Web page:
Why regular cervical screenings are essential

17 March 2017

If you are a woman over the age of 25, you will most likely have been invited to take a cervical screening test, otherwise known as the smear test. These tests are carried out to determine whether any abnormal cells are present in a woman’s cervix.

Smear tests are quick and pain-free, using only a small brush to remove cells from the neck of the cervix, which is then examined to detect any changes. If irregular cells are left untreated or ignored, they could potentially develop into cervical cancer.

Pregnant Woman

Preventative, not diagnostic

It is important to note that smear tests are used to help prevent cervical cancer, rather than diagnose it. Cervical cancer does not develop suddenly, out of the blue, but cervical cells will change progressively over time.

This is why regular cervical screenings, at least once every three years, are highly recommended for all women between the ages of 25-49. Women between the ages of 50-64 should get screened at least once every five years.

Tests are designed to identify the smallest mutation. These will typically be categorised as pre-cancerous, before any serious complications arise in the cervix. This preventative approach to screening means that 1 in 20 women will receive an abnormal smear test result from their GP or private gynaecologist.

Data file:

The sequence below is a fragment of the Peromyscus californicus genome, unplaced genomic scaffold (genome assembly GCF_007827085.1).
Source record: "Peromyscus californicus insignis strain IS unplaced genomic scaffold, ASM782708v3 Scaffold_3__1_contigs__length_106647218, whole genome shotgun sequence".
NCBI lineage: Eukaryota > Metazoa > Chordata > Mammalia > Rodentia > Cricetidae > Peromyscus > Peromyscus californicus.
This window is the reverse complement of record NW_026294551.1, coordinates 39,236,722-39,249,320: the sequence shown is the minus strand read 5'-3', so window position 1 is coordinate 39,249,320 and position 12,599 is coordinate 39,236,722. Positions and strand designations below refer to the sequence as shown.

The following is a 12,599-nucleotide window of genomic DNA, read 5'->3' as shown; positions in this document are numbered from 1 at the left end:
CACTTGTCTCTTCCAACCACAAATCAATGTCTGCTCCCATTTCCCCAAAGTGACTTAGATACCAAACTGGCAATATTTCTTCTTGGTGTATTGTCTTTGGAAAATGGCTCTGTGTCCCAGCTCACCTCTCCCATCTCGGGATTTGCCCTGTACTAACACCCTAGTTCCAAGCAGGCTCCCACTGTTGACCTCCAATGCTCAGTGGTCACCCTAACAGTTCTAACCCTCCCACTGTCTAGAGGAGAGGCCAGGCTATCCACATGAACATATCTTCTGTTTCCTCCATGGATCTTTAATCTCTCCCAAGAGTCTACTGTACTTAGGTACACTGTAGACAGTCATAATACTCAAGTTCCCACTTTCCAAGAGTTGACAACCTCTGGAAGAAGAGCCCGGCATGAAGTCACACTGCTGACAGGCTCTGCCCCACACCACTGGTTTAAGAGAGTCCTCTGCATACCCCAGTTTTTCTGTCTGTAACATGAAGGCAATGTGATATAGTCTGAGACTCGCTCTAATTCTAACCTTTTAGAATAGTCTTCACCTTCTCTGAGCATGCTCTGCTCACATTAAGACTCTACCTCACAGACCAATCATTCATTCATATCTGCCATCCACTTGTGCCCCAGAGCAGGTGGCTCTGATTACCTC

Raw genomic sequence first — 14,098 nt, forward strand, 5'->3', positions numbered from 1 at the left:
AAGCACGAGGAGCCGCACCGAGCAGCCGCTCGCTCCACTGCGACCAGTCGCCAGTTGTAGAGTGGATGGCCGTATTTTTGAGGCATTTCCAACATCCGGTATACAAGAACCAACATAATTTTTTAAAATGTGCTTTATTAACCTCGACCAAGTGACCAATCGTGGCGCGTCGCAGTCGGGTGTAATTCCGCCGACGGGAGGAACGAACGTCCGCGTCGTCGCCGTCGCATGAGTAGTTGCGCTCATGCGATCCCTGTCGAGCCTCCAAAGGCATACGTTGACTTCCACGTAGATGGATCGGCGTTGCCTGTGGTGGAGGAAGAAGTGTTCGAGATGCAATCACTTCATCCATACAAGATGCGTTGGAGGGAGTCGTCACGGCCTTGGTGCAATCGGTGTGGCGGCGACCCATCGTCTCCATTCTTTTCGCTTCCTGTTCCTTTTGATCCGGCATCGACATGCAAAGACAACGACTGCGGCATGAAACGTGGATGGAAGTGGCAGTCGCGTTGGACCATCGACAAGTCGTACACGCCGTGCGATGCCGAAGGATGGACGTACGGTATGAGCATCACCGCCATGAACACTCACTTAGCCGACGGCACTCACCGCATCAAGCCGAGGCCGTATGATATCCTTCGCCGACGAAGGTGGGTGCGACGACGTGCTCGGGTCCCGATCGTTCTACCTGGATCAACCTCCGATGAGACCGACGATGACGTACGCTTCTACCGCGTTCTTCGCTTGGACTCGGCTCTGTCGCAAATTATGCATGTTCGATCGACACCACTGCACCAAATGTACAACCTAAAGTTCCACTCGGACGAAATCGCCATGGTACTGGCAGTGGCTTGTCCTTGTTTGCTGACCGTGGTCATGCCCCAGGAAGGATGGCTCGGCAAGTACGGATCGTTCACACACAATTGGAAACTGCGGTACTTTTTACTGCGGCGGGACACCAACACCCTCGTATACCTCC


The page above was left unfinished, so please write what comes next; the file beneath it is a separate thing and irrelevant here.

Young women are the most at-risk

Nevertheless, more than 3,000 women are diagnosed with cervical cancer each year in the UK. According to Cancer Research, the peak age group for incidences of cervical cancer is in those aged 25-29. It is therefore shocking to learn that one-fifth of young women think a cervical smear test constitutes an unnecessary health check. Amongst these, around 26% have concerns that the simple procedure may cause pain or embarrassment.

It is vital to educate women on the importance of regular smear testing, particularly young women, who are the highest risk group but also seem to be the most reluctant. A cervical screening is a simple, painless 5-10 minute procedure which can save your life.